I was pleased that they offer a 20-minute tutorial on online giving offerings – I highly recommend taking a look at the webinar before you decide if Vanco is right for you. It outlines the three main online giving options (text, app-based, and web-based) that they offer and how you can utilize them in a changing worship space.
Vanco offers many things that are similar to Tithe.ly, but with different interfaces as well as a monthly fee for use (along with a back-end fee for online donations). It’s a pricier option for groups that don’t have as much start up capital, with the basic-level option at $10/month and the next level starting at $49/month.
My church just started using the online giving app that Vanco offers called GivePlus, and it’s an solid choice for people who are savvy on their smartphones. Plus, once worship comes back together, using something like this would give people a reason to pull out their smartphones during worship (haha!).
Vanco will also provide you with a 10-digit unique phone number that you can text to get a link to donate, streamlining the process even more. The text-to-give expansion costs an extra $5 per month, but even if you only have several families using it the service will pay for itself. This works especially well for people who aren’t as familiar with using apps, or could be used for a special giving program (like donating to a local organization).
If the fees in Vanco are too high for your ministry’s budget, or you don’t need all the support and resources offered, consider the free version of a service like Tithe.ly.
A colleague of mine mentioned his church uses ChurchTeams. ChurchTeams is a complete church management software that can do anything from volunteer sign in to donor management and mass emails. They do offer additional services like online giving and text-to-give. Be sure to check the fees associated with those offerings.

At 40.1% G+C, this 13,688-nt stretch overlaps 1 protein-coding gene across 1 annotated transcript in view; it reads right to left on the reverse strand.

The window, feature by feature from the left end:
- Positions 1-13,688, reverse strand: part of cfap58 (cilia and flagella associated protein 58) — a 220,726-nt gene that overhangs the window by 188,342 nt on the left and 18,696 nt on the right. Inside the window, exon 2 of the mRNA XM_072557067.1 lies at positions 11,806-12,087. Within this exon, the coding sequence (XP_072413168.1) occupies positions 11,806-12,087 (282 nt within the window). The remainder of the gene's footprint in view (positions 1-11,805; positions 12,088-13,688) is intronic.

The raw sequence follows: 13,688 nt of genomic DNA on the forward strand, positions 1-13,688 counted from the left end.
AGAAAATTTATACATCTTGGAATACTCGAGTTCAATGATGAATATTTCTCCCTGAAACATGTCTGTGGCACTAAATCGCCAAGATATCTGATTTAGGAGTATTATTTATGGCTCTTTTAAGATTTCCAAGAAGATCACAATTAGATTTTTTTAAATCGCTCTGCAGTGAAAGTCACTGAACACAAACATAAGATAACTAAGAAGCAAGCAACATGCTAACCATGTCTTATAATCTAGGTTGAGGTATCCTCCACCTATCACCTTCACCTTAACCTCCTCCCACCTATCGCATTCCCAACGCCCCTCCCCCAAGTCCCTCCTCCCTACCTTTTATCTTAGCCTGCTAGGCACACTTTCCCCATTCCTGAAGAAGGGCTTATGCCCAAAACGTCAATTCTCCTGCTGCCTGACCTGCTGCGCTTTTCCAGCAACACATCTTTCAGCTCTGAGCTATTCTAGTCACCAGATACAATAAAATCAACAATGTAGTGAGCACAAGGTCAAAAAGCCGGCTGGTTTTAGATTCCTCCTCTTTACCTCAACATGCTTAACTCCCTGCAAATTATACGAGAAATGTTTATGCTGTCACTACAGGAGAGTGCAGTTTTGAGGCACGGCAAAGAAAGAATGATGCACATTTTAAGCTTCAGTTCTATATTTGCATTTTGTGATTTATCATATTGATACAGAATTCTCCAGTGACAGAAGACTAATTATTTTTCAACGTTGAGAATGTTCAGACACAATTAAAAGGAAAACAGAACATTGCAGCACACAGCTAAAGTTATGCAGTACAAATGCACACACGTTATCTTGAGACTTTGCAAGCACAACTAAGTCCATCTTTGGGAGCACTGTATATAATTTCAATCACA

In other words, he described ChurchTeams as “a Cadillac” that does pretty much anything he is hoping for. However, the downside to that is the second half of his comment: “we bought a Cadillac, but haven’t really taken it out of the garage.” If you have a small congregation and invested hundreds of dollars in this product, it may be way too much product for your needs. The funds you spend on it might be better utilized on increasing video capacity or updating email management software.
That’s why I like the idea of “scaling up” if you need church management software by using something like Tithe.ly, it gives your ministry the opportunity to try out different features and get to learn more about them before moving to the next step.
If you do find yourself locked into a year-long subscription for ChurchTeams, without any prior knowledge of the software (that happens a lot when new pastors start at churches), consider looking into their webinar and training series. Within 60 minutes, you’ll have a strong overview of what the software is capable of, and the link I provided also has advanced academies that can give you better insight into how to best utilize the software.